Summary: Lessons from the Parable of the Rich Fool
Sermon – Luke 12:13-21 – Shrouds don’t have pockets
Father, I pray that you will take my words this morning and use them to speak to us all from the Gospel reading. I ask this in Jesus Name. Amen.
Story: An atheist was sitting under a tree one day smugly thinking:
"God, I know you don’t exist but if you do exist you must be really stupid.
Look at this huge oak tree. It’s got a little acorn on it. And look at this huge marrow carried by such a puny marrow plant.
Now, if I had been you, I’d have created the oak tree to carry the marrow and the marrow plant to carry the acorn.
While he was reflecting on his wisdom, suddenly an acorn fell and hit him on the head.
“Thank God that wasn’t a marrow!” he exclaimed.
Our thoughts are not God’s thoughts.
So it is with the man in the Parable of the Rich Fool in this morning’s Gospel reading.
Or should the parable be more appropriately entitled: Shrouds don’t have pockets!
Resume of the story:
There are three elements to the story
1. The abundant crop.
2. The rich man’s attitude and
3. God’s condemnation of that attitude.
1. The abundant crop
This parable would have been quite shocking to the 1st Century Jew. Because he would have equated a good crop with God’s blessing.
Wealth was seen as a gift from God.
We can see this idea - for example reflected in the book of Job. When Job has successfully gone through all the tests Satan put before him, and has stayed true to God - he is blessed with wealth. (see Job 42:10 onwards).
So when God in this parable says “You fool” – it must have really jarred the ears of Jesus’ hearers.
What could the man have done to lose God’s blessing.
I think the key is to be found in the rich man’s attitude.
2. The rich man’s attitude
In the parable, Jesus reveals the rich man’s thinking. His motivation was purely selfish – he was out to have a good time. The Rich Fool says:
“You have plenty of good things laid up for many years. Eat drink and be merry”.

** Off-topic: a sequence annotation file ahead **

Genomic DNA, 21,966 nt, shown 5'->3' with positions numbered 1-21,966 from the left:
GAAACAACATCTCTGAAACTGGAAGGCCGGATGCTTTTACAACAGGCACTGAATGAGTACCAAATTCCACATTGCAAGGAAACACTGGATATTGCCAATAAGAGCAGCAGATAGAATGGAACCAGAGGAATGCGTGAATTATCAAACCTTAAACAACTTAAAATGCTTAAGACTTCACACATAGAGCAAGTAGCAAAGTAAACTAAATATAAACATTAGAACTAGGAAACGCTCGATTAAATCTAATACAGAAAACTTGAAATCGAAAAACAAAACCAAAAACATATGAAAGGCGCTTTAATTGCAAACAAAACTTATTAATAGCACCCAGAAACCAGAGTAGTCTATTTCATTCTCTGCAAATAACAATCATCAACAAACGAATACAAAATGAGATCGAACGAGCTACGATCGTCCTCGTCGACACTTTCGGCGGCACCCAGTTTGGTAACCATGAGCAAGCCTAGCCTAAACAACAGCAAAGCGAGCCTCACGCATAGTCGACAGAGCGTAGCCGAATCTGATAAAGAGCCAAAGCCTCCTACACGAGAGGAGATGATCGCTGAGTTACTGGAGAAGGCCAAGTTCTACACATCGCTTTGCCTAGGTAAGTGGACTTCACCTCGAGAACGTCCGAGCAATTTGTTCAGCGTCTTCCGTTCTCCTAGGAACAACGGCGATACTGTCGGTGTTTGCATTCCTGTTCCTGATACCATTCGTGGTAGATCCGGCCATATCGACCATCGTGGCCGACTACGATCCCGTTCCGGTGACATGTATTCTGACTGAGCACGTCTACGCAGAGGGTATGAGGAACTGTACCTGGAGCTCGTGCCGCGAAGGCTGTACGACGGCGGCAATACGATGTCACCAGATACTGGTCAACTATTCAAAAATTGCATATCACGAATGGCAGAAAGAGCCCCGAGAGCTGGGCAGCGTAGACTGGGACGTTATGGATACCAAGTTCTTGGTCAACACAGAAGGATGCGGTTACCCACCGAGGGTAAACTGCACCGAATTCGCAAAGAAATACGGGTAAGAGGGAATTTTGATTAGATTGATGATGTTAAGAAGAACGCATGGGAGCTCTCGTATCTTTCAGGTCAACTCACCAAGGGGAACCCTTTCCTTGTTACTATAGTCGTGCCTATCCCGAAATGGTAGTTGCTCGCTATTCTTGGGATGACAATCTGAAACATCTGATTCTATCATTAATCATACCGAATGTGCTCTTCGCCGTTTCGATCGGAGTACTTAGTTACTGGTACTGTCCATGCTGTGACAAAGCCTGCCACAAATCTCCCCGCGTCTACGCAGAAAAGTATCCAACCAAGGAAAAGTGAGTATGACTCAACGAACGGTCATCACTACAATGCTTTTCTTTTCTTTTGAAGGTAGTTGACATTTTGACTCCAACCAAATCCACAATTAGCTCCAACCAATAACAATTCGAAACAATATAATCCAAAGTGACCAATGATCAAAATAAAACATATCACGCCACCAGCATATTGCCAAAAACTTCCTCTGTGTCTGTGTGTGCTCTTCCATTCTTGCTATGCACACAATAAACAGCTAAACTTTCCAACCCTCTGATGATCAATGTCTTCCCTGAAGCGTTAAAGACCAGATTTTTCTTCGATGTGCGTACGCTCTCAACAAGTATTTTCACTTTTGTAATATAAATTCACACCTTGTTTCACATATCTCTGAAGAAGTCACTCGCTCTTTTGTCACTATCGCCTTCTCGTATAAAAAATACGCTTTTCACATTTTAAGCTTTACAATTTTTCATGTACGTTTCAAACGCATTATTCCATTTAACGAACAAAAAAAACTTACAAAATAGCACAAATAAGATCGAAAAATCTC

The whole focus of his life was greed.
The man thinks he has many days of ease ahead of him, when God says to him:
“You fool. This very night your life will be demanded from you. Then who will get what you have prepared for yourself?”
A very sober question. It jars.
Shrouds don’t have pockets.
“So it will be” says Jesus “for anyone who stores up things for himself – but is not rich before God.” v.21
Death is the one great leveller in our society. Rich and poor alike will die one day.
Psalm 49 16 (in the Message) puts it well:
“So don’t be impressed with those who get rich and pile up fame and fortune. They can’t take it with them; fame and fortune all get left behind. Just when they think they have arrived and folk praise them because they have made good, they enter the family burial plot where they’ll never see sunshine again”
Story: I thought about this parable of the Rich Fool three years ago when I was considering whether or not to go into the ministry.
I was a patent agent at the time and I asked myself the question:
“When the last patent that I have written expires what will I have to show for my life? A great pension - but what have I achieved on the eternal scale? Yet if one person commits their life to the Lord through my responding to the call to the ministry – that is something eternal.”
I thought about this parable again earlier this year. My brother, Eddie had bought a wonderful house in Sutton about two years ago and was looking forward to enjoying it.
Yet on 23rd January 2001 this year at the age of 38, he died of a heart attack. And as I looked at his name on the crematorium board at 4 pm on Tuesday 30th January, I wondered what Eddie had to show for his life here on earth?
3. God’s condemnation
You might be tempted to think that this parable means that Jesus taught that wealth is evil. I don’t think it does.
Wealth – money is in itself neutral. There is nothing wrong with having wealth. We all store up things for a rainy day.
What is Jesus condemning then? He is condemning our attitude to what God has given us.
Jesus condemns those who are not rich in God’s sight. Those who live for themselves and not for God.
Our wealth is a gift from God and we are to use it wisely.